ABSTRACT: 3 ensembles in ~1 mm with acquisition times as short as seconds. Until recently, however, it has not been clear exactly what neuronal activity is measured in PET and fMRI experiments. The basic principle of brain imaging was formulated by Sherrington more than a century ago, when he suggested that neuronal activity and energy metabolism are tightly coupled. Indeed, PET and fMRI do not detect brain activity directly but rather measure signals that reflect brain energy consumption. How then is neuronal activity related to these measures of energy consumption? Energy is delivered to the brain by the oxidation of glucose from the blood. PET monitors changes in blood flow, glucose usage, or oxygen consumption, while fMRI signals reflect the degree of blood oxygenation and flow. Thus, the metabolic signals detected by functional brain imaging techniques bring us part way to understanding how neuronal processes such as action potentials and neurotransmitter release lead to a given brain activity and its resulting behavioral state. To make further progress, it has been essential to identify and quantitate the specific cellular and molecular mechanisms of neuronal activity that are coupled to energy metabolism. New data obtained in vitro and in vivo have identified the neurotransmitter glutamate and astrocytes, a specific type of glial cells, as pivotal elements in the stoichiometric coupling of energy-requiring neuronal activities and energy metabolism. These results have related functional imaging signals and brain energy metabolism to specific neurotransmitters and thereby suggest novel solutions to a wide range of questions about brain activity. Glutamate, by far the dominant excitatory neurotransmitter of the brain, is released by ~90% of the neurons during excitation, after which it diffuses across the synaptic cleft and is recognized by receptors on the postsynaptic neuron (see the figure). Glutamate released from neurons must rapidly be removed from the synapses to set the stage for the next transmission. This is primarily accomplished by a highly efficient uptake system in the astrocytes that surround every glutamatergic synapse (see the figure). + Glutamate is taken up by astrocytes via specific transporters that use the electrochemical gradient of Na +Science 02/1999; 283(5401):496-7. · 31.03 Impact Factor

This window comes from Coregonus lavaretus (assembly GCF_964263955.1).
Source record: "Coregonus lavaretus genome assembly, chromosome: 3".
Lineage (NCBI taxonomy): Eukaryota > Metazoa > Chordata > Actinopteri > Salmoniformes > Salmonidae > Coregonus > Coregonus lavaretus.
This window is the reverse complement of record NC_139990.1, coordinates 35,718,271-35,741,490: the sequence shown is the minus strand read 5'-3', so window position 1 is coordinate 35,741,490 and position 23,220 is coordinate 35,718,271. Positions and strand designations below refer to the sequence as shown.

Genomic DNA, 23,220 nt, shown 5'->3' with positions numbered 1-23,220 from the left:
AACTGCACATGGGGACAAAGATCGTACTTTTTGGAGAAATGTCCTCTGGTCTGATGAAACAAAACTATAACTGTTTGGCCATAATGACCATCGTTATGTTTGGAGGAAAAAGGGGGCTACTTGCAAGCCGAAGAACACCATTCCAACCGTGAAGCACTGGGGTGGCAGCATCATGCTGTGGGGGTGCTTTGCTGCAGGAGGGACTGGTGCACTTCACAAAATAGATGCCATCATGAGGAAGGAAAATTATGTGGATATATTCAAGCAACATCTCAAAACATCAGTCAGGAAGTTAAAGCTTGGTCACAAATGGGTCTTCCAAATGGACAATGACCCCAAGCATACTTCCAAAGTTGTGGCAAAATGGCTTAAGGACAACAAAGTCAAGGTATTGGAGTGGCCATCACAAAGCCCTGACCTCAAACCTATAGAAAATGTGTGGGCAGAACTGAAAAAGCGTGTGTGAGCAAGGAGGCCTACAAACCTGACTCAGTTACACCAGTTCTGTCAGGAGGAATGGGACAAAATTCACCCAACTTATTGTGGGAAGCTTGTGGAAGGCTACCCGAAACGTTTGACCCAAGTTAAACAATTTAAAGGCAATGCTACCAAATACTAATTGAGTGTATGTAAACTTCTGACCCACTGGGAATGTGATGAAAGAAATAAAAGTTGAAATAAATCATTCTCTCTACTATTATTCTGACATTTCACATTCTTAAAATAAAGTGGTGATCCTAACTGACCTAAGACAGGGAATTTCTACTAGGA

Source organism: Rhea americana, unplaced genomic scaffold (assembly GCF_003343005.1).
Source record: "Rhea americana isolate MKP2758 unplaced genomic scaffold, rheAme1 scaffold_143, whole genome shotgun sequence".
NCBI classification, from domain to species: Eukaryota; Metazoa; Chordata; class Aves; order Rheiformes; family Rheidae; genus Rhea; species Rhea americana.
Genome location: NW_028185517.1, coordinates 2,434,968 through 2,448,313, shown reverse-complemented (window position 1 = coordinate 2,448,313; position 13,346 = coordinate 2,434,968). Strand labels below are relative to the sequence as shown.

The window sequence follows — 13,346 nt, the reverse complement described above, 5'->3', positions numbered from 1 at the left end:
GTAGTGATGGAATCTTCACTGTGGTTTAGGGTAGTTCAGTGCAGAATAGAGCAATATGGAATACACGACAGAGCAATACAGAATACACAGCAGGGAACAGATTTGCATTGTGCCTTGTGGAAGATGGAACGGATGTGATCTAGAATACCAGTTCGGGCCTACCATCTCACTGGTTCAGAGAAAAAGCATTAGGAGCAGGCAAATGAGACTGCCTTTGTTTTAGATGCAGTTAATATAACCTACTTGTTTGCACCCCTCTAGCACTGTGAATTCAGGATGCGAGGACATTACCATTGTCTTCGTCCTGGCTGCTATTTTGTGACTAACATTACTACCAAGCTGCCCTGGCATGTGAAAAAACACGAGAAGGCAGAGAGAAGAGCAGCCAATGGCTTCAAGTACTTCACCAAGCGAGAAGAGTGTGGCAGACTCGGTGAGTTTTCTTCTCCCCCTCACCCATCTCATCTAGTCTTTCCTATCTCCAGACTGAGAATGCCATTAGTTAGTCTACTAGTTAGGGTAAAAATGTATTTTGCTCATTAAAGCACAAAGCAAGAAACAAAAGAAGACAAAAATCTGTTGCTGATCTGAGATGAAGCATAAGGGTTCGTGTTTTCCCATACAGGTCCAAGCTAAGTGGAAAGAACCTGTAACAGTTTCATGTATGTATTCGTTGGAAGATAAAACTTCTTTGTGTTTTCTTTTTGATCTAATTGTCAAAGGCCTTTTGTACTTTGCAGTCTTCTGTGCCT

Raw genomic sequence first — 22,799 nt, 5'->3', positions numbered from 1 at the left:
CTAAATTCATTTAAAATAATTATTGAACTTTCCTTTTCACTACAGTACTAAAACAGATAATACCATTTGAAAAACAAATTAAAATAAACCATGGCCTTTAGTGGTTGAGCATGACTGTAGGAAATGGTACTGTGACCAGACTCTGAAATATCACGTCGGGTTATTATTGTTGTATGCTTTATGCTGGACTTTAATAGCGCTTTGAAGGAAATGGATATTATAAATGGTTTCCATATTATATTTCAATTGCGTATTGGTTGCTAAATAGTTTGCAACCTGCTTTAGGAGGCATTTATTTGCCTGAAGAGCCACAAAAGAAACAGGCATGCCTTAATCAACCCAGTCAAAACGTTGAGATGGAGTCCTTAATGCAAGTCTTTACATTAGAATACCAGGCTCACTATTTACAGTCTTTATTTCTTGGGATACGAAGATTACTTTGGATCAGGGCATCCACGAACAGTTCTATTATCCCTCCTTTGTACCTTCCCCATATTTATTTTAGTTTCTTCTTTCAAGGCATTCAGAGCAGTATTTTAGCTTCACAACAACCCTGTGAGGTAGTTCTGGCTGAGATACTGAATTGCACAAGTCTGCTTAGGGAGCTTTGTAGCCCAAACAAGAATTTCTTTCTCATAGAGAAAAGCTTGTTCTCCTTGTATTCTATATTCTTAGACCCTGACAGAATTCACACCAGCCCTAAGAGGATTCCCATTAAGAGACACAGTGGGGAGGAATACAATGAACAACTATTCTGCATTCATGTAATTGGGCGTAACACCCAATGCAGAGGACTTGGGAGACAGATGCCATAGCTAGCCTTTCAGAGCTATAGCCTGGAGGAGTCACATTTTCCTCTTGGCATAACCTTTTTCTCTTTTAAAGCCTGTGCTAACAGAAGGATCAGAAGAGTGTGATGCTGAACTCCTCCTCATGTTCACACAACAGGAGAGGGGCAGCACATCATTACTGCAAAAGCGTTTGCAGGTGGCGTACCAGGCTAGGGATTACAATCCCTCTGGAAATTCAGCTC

Article: Calcium signalling in glial cells.[show abstract] [hide abstract]
ABSTRACT: Calcium signals are the universal way of glial responses to the various types of stimulation. Glial cells express numerous receptors and ion channels linked to the generation of complex cytoplasmic calcium responses. The glial calcium signals are able to propagate within glial cells and to create a spreading intercellular Ca2+ wave which allow information exchange within the glial networks. These propagating Ca2+ waves are primarily mediated by intracellular excitable media formed by intracellular calcium storage organelles. The glial calcium signals could be evoked by neuronal activity and vice versa they may initiate electrical and Ca2+ responses in adjacent neurones. Thus glial calcium signals could integrate glial and neuronal compartments being therefore involved in the information processing in the brain.Cell Calcium 01/1998; 24(5-6):405-16. · 4.33 Impact Factor